Coco Chanel: Her Life, Her Secrets
Paris Was Yesterday
At a press conference when she first came to America in 1947, Edith Piaf was asked whom she most wanted to meet and she replied, “Einstein. And I’m counting on you to get me his phone number.” Her agent was understandably delighted with this piquant sally from his illustrious, unwashed, and untutored gamine. But according to her half sister who writes her vastly too detailed biography, Piaf was not entirely spoofing:
There was a Bible, a copy of Plato, and a book on relativity alongside a framed picture of St. Theresa of Lisieux on Edith’s night table. She mixed them all up a little in her head at first, but she gradually got it straight. Edith had a very open mind and adored learning things.
On Coco Chanel’s last visit to New York in 1957, she expressed the wish to meet Billy Graham of whom she said,
He’s a very intelligent person: he lives in his time and he helps people to understand it. He tells them: “Look at me, I’m smiling, I have good teeth, I’ve had them worked on to give me a beautiful smile because you can’t teach people anything if you’re homely.”
The aspiration of the idolized nightingale of the Paris gutters to meet Einstein, while it was gushier, was more stylish. The dictatorial couturière, famous for her hauteur, in her desire for a rendezvous with Mr. Graham showed a striking vulgarity of taste in Homo sapiens and a highfalutin want of mother wit (teachers, historically, have not been primarily noted for their good looks, pedagogy has not been allied with dentistry), with a clear-eyed mercantile shrewdness: if the meeting had come off, Mlle Chanel might have added a dentifrice to her line of cosmetics, a preaching suit to her costumes, and a chic Bible tote to her accessories.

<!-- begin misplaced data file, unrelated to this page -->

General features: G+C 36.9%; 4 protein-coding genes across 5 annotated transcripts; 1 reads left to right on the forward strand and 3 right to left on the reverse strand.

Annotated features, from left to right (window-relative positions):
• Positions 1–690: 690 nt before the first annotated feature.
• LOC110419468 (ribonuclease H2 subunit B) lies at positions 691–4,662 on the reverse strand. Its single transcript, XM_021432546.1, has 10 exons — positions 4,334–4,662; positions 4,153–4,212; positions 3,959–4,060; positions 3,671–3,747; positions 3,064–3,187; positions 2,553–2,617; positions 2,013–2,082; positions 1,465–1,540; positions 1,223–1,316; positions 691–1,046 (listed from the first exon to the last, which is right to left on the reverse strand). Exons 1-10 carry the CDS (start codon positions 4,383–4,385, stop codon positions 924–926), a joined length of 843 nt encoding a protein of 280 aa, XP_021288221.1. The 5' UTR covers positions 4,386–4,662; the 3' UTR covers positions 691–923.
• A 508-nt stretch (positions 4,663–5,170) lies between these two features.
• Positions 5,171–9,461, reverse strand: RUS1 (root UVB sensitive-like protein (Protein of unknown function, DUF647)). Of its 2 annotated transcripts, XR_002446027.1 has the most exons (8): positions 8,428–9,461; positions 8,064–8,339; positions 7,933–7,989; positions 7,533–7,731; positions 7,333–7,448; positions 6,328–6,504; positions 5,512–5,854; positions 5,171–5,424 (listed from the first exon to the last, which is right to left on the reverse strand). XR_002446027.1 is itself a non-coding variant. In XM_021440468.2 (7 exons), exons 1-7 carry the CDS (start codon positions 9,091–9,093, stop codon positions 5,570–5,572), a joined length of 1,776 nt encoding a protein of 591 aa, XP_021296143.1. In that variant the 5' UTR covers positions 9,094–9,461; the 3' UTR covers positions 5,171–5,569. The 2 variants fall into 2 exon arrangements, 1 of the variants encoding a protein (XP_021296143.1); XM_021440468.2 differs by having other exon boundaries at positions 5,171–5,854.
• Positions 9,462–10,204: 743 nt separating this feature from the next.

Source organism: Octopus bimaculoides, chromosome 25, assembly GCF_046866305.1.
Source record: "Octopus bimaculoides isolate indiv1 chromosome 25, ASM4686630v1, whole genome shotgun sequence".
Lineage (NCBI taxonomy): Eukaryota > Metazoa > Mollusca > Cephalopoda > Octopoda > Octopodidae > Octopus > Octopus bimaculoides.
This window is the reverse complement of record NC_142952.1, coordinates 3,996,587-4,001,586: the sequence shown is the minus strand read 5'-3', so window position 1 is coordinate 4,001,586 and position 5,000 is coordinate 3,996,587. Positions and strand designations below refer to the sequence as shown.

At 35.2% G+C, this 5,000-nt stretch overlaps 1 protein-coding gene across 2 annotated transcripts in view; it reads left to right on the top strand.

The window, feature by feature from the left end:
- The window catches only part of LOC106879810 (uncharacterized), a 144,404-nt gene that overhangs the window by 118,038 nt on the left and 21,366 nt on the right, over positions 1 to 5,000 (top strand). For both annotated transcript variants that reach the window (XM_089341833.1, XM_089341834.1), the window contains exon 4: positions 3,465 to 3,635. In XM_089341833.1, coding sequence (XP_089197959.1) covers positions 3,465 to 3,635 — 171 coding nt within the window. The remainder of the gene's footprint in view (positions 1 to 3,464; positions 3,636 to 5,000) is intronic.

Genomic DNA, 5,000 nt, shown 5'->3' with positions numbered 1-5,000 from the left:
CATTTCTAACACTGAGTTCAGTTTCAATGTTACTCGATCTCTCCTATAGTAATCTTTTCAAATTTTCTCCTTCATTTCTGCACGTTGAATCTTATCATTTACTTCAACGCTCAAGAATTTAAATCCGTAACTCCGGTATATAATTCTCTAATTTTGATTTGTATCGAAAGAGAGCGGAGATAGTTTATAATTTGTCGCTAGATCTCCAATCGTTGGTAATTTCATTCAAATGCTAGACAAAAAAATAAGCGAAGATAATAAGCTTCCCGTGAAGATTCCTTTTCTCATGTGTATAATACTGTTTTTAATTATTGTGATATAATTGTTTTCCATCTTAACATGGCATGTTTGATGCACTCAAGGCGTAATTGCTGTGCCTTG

Why neither Parisienne realized her dream of meeting these heroes is not clear: from all we have heard of Einstein, it seems likely that with his lamblike generosity he might very well have received Mlle Piaf and even accompanied her on the fiddle as she sang “La Vie en Rose“; and from what we know of Billy Graham, it’s a dead cert that he would have been delighted to grant an audience to Mlle Chanel and to have been photographed with her for the front page of Women’s Wear Daily.
If Simone Berteaut’s life of her half sister were only a chronicle of love affairs, struggles, successes, debacles, orgies, good deeds (some of them brave, some quixotic), car crashes, and gross insults to the internal organs brought on by the prodigious assimilation of dope and booze, it would not be much more interesting than any other such chronicles which make up a good part of the literature of show biz. But there is a subplot in this melodrama, the star of which is the author, which makes the book so curious that the reader endures much run-of-the-mill glory-cum-squalor in order to follow the much more unusual and complicated life of Simone.